Learning goes beyond the academic curriculum. The development of pupils’ spiritual, moral, social and cultural understanding and skills is strong. Staff plan firsthand experiences to improve pupils’ personal skills. The ‘young leaders’ and ‘behaviour ambassadors’ develop pupils’ leadership qualities as they assist staff ably with some of the day-to-day management of the school. Teachers use educational outings to enrich learning in the classroom. For example, when visiting the Morden Mosque, pupils gained important insights into the Muslim faith. Staff run a wide range of sporting clubs after school. These help to enhance pupils’ physical development.
Pupils concentrate hard during lessons. Staff manage any low-level disruption well, enabling pupils to learn without distraction. Leaders, teachers and support staff also address any bullying effectively so that learning is not interrupted.
Children get off to a very good start in the Reception class. There is a strong and effective focus on phonics, writing and mathematics. Classrooms are organised very effectively to prompt questions and curiosity. Staff communicate well with parents, and visits before starting school help children to be ready to learn from the very first day. One parent said, ‘I’ve felt very supported with this transition both as a parent and for my child’s well-being.’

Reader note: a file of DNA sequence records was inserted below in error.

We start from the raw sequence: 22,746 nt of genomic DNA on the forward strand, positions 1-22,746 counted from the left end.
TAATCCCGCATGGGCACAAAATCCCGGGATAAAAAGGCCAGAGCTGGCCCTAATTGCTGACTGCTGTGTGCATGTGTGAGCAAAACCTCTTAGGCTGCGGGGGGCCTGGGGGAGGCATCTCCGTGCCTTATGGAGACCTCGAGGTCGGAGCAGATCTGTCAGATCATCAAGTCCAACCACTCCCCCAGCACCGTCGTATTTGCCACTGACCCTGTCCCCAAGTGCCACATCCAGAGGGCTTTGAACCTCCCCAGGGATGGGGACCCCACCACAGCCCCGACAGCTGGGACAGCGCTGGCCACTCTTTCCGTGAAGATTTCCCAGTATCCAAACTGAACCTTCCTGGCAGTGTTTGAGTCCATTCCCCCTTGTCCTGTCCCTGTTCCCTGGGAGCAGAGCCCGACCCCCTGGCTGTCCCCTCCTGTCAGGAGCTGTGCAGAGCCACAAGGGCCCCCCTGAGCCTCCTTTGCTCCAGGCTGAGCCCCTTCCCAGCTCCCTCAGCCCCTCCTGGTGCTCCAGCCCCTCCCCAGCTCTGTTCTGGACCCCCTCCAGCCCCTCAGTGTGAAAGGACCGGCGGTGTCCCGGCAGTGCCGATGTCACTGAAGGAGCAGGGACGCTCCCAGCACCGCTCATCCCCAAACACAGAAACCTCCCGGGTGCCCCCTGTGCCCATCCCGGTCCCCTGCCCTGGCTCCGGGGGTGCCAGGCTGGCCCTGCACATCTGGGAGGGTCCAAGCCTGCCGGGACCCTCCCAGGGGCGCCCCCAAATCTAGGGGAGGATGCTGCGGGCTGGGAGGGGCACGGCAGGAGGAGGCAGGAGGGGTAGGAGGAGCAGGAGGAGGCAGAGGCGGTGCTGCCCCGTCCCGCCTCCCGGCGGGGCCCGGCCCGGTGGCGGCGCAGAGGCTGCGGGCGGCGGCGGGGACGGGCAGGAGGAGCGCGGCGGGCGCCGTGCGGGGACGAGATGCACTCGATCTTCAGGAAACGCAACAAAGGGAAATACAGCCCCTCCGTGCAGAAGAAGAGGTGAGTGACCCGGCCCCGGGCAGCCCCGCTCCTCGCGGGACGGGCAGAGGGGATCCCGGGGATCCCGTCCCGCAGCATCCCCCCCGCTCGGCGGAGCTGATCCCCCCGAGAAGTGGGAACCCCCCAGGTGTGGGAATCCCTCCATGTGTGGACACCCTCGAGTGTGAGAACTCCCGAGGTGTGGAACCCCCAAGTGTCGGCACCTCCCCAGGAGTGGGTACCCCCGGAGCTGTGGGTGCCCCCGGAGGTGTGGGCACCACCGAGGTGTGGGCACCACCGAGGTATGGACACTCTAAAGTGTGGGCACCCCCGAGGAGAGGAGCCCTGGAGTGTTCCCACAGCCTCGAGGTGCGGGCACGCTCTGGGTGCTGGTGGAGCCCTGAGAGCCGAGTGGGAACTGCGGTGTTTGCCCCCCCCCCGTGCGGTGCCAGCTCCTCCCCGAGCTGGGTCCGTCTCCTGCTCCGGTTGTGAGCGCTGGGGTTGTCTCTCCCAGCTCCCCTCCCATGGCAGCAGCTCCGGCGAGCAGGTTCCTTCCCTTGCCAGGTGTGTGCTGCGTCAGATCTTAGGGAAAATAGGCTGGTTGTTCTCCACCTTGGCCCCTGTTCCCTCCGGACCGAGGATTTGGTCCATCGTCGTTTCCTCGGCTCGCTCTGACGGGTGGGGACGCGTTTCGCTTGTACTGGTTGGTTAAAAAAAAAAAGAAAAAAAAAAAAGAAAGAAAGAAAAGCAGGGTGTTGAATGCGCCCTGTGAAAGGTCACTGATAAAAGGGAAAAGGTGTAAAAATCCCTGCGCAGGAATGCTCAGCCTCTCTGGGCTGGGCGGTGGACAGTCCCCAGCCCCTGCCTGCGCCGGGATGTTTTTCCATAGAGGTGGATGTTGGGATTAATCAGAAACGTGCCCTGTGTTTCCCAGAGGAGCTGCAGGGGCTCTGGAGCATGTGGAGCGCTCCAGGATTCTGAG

Leaders and governors are careful to ensure that teachers’ workload is manageable. Any changes are planned carefully. Teachers and support staff feel well supported and, consequently, staff morale is high. Parents also value the work of the school’s leadership team. One parent described them as ‘amazing’ and ‘inspirational’.